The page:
I just finished moving to my new home, and now I can finally sit down and focus on my blog and Instagram. It’s been a hectic few months, and it’s nice to finally be settled. I was looking through my drafts, and noticed I never posted my review on All Our Wrong Todays. So to kickstart my return to blogging, here is my review!
In February, I read Elan Mastai’s All Our Wrong Todays. The story follows Tom Baron in a futuristic Toronto in the year 2016. You might be wondering how is 2016 futuristic? Well, in this novel, the future everyone dreamed of actually happened. Flying cars, and teleportation rule this 2016. Pretty cool right?
The story centres around a time travelling expedition that goes wrong, and Tom Baron is then brought to our 2016 — a dystopia to him. The expedition is meant to bring time travellers, called “chrononauts,” to the point in the past where a great energy source was first turned on. However the chrononaut to lead the expedition, Penelope, is not biologically able to go to the past, and Tom decides to take her place. Though a series of mistakes, Tom Barren changes the future, into our future. The rest of the novel centres around Tom Barren’s new life, and how he can create the right future again.
What the novel does flawlessly is humour. I laughed hysterically while reading this novel, especially at the point where Tom meets Penelope in our 2016. Tom’s awkwardness is amusing to read, and can be quite relatable at times. The funniest part of the novel is when Tom explains to his parents that he’s from a different timeline. Trust me, you’ll get a good kick out of it.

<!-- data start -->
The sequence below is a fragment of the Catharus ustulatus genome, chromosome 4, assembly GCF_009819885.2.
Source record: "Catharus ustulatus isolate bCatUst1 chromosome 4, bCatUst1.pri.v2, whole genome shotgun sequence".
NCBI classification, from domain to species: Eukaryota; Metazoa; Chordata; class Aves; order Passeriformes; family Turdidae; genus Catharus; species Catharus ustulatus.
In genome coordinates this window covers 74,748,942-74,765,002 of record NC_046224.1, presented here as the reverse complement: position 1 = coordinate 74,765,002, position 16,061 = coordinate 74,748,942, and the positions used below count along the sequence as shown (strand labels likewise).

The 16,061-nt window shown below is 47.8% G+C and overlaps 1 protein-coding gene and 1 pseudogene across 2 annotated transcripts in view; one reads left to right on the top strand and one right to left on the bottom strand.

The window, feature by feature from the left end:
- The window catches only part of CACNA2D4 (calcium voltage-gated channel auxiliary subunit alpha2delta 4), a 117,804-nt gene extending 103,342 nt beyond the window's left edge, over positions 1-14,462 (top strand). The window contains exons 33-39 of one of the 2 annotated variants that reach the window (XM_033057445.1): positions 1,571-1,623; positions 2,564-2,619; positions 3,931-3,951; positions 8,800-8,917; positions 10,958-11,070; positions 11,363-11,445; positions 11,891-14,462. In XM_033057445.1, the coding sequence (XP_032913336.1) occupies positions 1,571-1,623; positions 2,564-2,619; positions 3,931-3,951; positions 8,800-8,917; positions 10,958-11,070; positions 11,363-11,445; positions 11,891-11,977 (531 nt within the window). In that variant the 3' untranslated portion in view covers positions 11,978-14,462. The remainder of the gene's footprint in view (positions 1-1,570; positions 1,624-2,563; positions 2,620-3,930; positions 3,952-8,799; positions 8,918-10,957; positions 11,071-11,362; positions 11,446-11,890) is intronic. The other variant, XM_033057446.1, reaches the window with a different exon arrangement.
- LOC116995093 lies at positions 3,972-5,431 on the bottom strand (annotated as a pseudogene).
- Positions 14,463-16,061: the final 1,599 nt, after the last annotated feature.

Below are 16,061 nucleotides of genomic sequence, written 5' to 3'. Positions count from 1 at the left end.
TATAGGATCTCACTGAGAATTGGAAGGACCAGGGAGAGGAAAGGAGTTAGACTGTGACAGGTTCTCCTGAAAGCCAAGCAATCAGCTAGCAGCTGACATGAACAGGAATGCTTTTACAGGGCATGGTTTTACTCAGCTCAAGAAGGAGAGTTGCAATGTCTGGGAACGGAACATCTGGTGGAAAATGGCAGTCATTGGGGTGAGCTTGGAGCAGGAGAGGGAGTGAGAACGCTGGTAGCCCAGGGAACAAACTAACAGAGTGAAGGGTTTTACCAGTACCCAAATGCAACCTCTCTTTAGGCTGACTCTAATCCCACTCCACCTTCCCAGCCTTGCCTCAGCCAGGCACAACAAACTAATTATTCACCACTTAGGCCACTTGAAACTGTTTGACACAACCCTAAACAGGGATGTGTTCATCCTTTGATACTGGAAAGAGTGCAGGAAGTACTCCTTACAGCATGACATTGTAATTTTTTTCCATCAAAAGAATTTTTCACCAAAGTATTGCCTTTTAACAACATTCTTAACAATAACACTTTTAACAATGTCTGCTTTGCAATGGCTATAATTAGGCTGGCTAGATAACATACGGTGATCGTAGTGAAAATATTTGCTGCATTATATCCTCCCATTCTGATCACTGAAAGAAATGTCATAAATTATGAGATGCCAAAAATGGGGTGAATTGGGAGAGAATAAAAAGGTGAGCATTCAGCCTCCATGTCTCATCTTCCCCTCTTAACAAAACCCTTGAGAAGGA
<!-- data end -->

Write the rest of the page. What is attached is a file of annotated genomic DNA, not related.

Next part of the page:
The novel’s explanation of time travel and science were well thought out. There were no times in the novel where I thought anything sounded far-fetched or unbelievable. The novel kept me entranced with its story that my suspension of disbelief was never broken — a major plus when reading about science fiction. Although the novel doesn’t have aliens, or space wars, it has a lot of action happening because of the time travel. It also makes you question how time travel would work, and how it can be very different than what we have previously conceived.
Although I loved the book, there is one critique I have with it. I didn’t like the “other” Tom, or should I say John. I won’t spoil it, but this John is abusive and manipulative, especially to women. I hate how this was written to create a turning point in the novel, and I wish John could have been different. Maybe John could have just been clueless, or a jerk in other ways. John’s actions toward the end of the novel were quite cringey and I wish it was written differently in that one chapter. Alas, I can’t change what happens.
Overall, I would still give this novel a 5/5. I loved 95% of this novel, and would definitely reread it. The novel made me think of a lot of things, not just personal, but scientific as well. It made me think of the human condition as well, and how people think of themselves as “less-than” through comparing themselves to others. I would recommend this book to anyone who likes science fiction, or wants to step out of their comfort zone in terms of genre.
(I read an ARC of the novel, so there may be a few differences in the final edition).